And that's really what it comes down to in the end. If you have a passion for SAP, and a desire to better yourself by learning the latest and greatest SAP functionality, and if you pursue training in areas that build logically from your core skills, then training and certification is going to be very effective for you. It may not pass the "immediate gratification" test, but when you look back several years from now on the courses you have taken and the ways you've put that knowledge to work on projects, you will see a benefit.
The catch is that such a lifestyle is a discipline. It means spending your hard-won savings and project downtime on classroom learning when you'd rather be sucking down drinks with paper umbrellas in them. I suppose it's possible to have a good career as an SAP consultant and still get your toes in the sand from time to time, but in all honesty, the most successful SAP consultants I know are not living leisure-oriented lifestyles. The SAP career path is very rewarding, but to take the importance of skills acquisition lightly is to risk extended bench time in a market that doesn't always let you back in.
I have more to say on SAP skills development, and I'll share more success stories and tips on developing your own skills methodology in future SAPGenie columns. To close this one out, I'd just like to put a word out to all the SAP consultants out there who have been forced to retool their skills and find a new way forward. I know how hard that can be; I have a lot of respect for those of you who have changed course midstream and found a way to stay in the game. And as for certification-bashing, I hope I've found a way to explain the importance of certification but also show that it comes with no guarantees.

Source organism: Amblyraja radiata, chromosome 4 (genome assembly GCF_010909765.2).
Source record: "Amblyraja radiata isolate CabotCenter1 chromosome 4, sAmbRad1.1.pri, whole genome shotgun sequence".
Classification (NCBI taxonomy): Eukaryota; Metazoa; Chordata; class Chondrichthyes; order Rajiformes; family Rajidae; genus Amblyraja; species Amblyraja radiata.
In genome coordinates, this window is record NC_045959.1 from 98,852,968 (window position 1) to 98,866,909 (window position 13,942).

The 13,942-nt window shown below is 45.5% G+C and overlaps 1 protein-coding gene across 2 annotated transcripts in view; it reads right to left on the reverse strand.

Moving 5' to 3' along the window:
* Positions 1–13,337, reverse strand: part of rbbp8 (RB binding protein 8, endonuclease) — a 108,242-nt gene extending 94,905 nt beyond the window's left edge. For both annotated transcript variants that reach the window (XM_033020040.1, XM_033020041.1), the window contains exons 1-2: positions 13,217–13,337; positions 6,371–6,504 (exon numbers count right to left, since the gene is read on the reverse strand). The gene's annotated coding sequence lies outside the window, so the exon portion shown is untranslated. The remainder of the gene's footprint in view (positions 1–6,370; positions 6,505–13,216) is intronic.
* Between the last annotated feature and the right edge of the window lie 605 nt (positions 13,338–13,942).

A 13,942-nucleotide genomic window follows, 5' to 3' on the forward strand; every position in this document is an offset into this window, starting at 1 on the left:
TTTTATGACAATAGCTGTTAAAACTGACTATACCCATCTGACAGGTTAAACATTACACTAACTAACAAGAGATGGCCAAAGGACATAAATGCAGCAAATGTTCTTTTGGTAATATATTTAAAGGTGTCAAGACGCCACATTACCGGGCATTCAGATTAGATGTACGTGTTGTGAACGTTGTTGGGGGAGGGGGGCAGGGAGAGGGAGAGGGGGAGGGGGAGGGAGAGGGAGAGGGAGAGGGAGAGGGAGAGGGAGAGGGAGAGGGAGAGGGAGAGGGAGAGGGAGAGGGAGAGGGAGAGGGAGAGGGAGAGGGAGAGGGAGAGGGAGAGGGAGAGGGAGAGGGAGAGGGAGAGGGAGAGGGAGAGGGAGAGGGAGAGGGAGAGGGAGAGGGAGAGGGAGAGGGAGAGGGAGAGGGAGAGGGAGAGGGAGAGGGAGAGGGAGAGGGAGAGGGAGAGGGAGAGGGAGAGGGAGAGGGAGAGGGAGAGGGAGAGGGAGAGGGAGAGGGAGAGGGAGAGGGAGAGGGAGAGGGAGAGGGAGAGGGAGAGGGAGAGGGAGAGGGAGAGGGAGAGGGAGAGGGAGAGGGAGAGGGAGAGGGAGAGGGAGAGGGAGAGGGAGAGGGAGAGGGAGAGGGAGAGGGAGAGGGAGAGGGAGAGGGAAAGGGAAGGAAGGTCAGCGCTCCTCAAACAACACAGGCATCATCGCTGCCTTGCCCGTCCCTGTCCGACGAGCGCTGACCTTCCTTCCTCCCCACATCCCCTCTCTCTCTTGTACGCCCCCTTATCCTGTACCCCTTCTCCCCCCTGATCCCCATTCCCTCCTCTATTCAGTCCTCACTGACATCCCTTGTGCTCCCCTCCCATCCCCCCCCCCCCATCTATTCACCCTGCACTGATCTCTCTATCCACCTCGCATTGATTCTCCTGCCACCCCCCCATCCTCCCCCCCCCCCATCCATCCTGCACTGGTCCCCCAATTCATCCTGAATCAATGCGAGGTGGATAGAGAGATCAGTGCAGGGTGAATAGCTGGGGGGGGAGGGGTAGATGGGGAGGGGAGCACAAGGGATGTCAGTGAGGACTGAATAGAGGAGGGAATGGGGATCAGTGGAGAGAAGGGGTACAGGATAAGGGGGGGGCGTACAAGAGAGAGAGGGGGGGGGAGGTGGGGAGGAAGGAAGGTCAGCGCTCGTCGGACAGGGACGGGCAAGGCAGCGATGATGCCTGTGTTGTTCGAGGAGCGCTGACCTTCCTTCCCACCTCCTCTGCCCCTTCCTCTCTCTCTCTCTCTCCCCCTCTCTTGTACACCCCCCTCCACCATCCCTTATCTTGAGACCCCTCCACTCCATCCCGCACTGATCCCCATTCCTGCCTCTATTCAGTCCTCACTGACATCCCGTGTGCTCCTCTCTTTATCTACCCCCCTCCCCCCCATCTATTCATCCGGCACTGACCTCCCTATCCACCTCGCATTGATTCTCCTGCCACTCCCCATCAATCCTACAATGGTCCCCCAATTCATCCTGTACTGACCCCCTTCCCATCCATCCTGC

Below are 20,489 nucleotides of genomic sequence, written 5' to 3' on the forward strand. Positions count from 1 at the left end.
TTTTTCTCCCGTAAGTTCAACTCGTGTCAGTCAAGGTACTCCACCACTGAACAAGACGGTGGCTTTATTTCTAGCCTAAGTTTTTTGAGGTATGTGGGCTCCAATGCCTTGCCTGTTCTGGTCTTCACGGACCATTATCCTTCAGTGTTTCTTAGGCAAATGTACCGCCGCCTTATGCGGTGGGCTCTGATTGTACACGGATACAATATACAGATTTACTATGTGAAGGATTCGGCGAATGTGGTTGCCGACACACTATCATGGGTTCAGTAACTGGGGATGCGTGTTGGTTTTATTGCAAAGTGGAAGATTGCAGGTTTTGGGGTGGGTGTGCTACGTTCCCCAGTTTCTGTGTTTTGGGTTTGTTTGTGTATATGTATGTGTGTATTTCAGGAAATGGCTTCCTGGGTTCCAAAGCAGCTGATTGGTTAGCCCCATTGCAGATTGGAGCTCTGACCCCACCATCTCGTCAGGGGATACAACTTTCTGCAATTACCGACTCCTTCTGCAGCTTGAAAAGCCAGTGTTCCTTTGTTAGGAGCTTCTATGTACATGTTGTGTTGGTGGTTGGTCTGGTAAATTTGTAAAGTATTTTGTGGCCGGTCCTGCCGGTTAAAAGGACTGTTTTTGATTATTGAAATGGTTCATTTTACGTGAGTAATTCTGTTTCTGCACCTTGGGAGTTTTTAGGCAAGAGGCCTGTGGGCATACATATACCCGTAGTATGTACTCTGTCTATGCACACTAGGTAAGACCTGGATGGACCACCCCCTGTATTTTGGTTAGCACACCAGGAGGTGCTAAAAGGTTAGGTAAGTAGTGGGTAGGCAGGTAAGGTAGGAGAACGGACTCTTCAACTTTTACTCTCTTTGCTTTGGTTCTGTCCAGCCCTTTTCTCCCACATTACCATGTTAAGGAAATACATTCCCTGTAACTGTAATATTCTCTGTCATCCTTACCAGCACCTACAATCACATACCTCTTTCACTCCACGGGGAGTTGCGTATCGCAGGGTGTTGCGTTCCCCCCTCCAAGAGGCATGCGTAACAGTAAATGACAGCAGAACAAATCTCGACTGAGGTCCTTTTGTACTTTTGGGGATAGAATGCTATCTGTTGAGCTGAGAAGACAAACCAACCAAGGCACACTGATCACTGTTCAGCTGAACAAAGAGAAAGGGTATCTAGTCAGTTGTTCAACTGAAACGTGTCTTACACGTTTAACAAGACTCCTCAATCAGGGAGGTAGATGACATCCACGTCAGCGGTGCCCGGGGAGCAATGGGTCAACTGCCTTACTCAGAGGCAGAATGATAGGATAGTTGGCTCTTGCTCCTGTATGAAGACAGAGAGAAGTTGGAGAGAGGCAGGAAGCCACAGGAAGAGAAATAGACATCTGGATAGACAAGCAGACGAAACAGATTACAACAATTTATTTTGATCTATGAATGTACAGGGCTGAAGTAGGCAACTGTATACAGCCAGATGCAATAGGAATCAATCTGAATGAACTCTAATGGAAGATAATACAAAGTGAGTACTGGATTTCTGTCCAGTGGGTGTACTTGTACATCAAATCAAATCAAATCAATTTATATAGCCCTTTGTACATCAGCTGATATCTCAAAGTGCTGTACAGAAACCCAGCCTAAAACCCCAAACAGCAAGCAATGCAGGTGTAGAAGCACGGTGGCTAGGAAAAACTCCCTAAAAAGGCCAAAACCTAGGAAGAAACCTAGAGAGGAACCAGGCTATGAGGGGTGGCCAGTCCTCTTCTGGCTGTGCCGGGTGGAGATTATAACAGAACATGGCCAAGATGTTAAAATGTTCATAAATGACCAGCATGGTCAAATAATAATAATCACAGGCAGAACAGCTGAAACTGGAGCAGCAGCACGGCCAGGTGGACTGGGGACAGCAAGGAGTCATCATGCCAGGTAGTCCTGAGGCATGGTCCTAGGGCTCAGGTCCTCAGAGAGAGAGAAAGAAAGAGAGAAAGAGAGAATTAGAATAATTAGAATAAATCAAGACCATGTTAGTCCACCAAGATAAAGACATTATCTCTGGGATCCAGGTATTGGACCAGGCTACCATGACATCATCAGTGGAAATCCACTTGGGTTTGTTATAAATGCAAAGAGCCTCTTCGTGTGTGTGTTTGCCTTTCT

It's hard to hear from people who feel they wasted their money on certification, so maybe this column will help a few folks realize what they are getting into before they lay their money down. In closing, I would point out that SAP itself devotes a significant chunk of its revenues to Research and Development, as much as twenty percent last time I heard. Does it not make sense that SAP consultants would need to do the same thing? Those who invest in self-education rarely look back with regret, but just as some of SAP's pet research projects failed, not every new training is going to reap dividends. Certification as a short-term career fix is a big gamble, but as part of a long-term commitment to excel, it's about the safest bet you could make.
|Jon has been publishing SAP career analysis for the last eight years. He is the author of the popular SAP Consultant Handbook, and he serves as the "Ask the Expert" on SAP careers for searchSAP. Jon is also the author of the "SAP eCareer Transitions Journal," a weekly email Journal for SAP professionals who are moving into new areas of the mySAP product line. Throughout the industry's ebbs and flows, thousands of SAP professionals have tracked the market through Jon's commentary and personal consultations. Jon is also the Managing editor of SAPTips, an exclusive SAP publication. Jon can be reached at Jon.Reed@SAPtips.com.|